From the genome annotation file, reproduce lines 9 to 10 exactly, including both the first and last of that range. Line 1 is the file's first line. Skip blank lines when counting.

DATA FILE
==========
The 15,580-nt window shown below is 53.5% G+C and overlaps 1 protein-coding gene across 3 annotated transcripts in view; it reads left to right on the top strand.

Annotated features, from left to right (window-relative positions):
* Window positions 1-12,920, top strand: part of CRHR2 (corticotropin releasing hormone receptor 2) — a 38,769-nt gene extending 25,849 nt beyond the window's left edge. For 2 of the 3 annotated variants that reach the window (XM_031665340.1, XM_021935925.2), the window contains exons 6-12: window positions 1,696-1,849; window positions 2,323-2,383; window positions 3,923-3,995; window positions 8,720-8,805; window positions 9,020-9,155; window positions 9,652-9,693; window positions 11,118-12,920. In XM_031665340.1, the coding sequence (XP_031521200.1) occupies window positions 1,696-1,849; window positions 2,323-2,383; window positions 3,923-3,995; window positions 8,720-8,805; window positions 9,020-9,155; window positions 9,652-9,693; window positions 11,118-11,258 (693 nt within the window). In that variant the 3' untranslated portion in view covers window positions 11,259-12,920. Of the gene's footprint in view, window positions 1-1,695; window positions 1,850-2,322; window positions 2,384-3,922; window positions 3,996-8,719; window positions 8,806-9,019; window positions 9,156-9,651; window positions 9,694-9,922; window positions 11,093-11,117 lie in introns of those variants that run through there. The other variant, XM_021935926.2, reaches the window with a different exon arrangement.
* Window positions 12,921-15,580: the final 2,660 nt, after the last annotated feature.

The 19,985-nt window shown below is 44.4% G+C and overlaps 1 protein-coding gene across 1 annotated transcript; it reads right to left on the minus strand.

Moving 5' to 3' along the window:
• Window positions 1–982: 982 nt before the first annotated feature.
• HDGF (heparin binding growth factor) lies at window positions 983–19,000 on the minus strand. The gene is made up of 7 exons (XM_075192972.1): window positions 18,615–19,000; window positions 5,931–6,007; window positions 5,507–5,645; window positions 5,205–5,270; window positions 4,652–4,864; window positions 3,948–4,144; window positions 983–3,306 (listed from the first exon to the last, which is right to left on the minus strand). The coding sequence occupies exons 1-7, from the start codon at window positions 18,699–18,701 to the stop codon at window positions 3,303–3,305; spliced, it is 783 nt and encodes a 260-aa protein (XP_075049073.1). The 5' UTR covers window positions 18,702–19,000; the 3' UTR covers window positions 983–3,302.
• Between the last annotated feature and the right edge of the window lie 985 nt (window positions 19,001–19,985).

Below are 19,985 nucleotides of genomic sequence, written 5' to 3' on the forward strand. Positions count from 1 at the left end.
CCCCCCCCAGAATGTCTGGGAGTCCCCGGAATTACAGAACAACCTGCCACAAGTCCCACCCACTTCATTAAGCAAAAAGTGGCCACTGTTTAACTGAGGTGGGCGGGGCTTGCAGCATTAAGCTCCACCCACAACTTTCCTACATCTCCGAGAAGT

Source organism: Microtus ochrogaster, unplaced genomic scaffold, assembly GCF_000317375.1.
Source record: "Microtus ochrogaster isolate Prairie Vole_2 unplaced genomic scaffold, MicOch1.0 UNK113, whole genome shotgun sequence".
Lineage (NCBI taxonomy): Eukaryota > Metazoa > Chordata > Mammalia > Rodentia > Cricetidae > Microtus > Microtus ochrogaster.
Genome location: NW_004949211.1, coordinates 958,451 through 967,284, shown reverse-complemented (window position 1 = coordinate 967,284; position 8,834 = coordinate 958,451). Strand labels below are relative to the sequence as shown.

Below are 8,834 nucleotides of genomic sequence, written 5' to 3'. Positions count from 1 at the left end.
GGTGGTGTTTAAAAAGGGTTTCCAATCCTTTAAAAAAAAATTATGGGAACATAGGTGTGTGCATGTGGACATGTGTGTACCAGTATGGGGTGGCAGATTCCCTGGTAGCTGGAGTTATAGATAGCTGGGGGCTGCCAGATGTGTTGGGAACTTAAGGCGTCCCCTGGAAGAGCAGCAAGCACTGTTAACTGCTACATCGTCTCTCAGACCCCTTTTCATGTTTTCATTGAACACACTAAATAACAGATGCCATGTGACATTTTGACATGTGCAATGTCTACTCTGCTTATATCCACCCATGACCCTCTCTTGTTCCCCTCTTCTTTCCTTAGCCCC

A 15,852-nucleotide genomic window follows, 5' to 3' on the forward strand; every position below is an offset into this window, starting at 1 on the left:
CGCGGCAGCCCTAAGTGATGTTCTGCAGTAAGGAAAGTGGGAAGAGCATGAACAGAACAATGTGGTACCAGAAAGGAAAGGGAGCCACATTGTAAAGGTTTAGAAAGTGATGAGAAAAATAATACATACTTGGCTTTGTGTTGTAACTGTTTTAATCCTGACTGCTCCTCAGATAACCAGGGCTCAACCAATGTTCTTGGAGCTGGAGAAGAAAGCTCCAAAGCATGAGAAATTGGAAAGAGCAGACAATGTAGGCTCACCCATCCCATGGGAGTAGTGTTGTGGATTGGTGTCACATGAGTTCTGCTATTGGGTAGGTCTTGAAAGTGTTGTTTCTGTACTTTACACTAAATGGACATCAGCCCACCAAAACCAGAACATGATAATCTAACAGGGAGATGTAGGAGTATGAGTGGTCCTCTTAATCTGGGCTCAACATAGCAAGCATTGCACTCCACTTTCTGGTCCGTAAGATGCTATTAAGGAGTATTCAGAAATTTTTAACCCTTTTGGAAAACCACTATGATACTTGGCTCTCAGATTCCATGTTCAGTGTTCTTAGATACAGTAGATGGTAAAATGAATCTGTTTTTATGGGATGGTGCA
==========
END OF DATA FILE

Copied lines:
• Between the last annotated feature and the right edge of the window lie 985 nt (window positions 19,001–19,985).

Below are 19,985 nucleotides of genomic sequence, written 5' to 3' on the forward strand. Positions count from 1 at the left end.